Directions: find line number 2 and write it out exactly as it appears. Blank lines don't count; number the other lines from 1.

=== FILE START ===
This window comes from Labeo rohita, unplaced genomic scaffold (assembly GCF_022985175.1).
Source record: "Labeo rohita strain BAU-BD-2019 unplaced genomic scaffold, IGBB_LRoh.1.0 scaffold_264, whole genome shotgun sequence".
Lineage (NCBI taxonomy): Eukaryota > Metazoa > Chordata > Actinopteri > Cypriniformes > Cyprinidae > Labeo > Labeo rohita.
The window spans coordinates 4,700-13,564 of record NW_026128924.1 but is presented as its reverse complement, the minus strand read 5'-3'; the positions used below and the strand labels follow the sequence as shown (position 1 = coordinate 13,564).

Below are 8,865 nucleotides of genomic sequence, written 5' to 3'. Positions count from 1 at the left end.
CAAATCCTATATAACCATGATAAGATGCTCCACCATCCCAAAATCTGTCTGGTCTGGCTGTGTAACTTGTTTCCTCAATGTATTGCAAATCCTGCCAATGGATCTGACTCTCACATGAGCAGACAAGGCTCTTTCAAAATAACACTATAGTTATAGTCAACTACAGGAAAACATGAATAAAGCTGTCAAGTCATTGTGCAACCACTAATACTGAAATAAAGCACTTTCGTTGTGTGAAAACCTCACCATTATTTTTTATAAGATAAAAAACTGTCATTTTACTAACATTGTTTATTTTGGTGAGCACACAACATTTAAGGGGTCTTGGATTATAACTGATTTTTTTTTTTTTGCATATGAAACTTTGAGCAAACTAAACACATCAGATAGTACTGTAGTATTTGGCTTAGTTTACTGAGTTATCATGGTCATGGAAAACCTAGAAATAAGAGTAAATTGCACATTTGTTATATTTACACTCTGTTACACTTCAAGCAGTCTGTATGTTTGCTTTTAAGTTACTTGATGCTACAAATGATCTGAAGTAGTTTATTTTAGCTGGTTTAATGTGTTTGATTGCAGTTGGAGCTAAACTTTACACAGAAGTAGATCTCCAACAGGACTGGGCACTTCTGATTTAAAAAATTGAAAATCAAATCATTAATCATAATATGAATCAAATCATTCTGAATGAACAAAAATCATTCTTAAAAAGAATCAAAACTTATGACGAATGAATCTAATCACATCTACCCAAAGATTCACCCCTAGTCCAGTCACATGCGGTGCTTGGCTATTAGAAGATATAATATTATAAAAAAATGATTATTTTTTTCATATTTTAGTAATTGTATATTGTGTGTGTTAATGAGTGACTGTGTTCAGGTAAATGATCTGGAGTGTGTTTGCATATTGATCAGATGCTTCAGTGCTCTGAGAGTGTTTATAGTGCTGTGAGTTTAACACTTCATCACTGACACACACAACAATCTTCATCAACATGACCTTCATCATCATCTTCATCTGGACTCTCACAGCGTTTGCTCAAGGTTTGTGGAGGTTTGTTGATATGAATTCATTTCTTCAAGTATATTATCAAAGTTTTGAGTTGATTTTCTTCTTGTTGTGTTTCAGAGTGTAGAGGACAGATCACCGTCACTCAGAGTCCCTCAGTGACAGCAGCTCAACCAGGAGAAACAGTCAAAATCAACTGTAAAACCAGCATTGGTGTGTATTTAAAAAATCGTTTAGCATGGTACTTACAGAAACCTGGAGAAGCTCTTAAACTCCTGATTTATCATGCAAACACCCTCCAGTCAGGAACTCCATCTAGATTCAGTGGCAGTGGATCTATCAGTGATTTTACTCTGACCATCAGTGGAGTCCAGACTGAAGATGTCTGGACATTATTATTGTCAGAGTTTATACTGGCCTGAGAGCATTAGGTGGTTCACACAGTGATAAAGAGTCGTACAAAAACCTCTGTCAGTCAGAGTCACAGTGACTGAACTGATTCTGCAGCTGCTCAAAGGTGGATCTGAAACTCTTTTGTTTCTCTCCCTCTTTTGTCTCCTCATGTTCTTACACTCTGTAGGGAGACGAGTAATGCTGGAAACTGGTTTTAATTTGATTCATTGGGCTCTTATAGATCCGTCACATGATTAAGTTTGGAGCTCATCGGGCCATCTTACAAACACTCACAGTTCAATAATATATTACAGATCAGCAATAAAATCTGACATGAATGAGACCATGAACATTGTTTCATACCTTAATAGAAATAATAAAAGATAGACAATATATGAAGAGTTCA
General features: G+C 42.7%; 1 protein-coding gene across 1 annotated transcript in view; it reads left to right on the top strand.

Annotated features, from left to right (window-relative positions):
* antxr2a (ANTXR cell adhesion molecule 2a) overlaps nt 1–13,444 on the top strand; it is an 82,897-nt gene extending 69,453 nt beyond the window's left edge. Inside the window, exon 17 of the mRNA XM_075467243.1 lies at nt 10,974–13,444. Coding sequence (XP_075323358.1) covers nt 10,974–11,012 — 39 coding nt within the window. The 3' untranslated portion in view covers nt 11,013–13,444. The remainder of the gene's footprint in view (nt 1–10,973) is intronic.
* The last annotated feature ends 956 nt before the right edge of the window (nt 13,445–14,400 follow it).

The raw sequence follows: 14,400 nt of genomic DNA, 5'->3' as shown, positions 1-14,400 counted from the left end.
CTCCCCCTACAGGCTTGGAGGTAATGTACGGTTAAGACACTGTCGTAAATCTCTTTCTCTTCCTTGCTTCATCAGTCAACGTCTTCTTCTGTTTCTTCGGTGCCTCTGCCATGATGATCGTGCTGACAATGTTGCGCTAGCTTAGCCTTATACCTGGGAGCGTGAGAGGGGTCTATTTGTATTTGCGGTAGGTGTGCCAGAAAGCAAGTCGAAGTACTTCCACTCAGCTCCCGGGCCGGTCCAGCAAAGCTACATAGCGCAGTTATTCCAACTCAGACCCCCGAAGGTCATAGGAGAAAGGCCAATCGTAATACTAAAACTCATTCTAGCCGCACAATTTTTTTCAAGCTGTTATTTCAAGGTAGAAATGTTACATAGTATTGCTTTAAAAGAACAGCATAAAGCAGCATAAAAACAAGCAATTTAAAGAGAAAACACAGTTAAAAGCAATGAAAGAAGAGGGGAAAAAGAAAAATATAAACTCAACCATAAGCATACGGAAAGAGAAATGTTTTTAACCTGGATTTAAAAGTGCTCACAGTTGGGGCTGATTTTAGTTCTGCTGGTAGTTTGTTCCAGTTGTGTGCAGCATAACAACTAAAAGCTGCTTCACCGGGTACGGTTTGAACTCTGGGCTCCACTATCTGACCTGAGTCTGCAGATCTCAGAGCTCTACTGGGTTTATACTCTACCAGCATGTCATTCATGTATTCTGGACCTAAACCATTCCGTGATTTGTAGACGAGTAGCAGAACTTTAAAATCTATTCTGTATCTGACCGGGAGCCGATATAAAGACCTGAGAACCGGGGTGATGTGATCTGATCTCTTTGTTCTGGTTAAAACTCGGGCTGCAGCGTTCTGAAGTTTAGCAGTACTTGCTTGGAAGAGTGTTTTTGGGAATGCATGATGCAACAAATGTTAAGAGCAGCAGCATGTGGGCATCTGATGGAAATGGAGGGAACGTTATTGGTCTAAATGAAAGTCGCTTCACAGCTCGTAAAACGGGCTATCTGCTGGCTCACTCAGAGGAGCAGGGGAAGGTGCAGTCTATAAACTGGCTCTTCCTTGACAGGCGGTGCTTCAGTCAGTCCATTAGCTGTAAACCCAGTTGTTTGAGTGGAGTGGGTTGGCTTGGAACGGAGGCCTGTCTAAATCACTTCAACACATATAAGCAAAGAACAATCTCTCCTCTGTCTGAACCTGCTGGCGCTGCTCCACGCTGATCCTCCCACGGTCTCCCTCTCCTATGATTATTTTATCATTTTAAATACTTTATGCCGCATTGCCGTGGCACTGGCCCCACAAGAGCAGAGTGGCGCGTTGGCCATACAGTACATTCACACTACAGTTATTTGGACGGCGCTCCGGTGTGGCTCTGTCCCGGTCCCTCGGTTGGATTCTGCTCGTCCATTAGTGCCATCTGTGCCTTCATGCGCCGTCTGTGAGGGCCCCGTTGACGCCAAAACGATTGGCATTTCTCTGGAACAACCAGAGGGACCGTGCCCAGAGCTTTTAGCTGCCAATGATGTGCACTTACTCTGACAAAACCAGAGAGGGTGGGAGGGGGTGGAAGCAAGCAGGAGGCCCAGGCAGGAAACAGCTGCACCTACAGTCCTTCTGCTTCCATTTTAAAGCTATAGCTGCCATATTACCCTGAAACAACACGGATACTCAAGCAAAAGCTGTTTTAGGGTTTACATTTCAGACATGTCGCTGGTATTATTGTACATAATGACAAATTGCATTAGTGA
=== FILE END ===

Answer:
Source record: "Labeo rohita strain BAU-BD-2019 unplaced genomic scaffold, IGBB_LRoh.1.0 scaffold_264, whole genome shotgun sequence".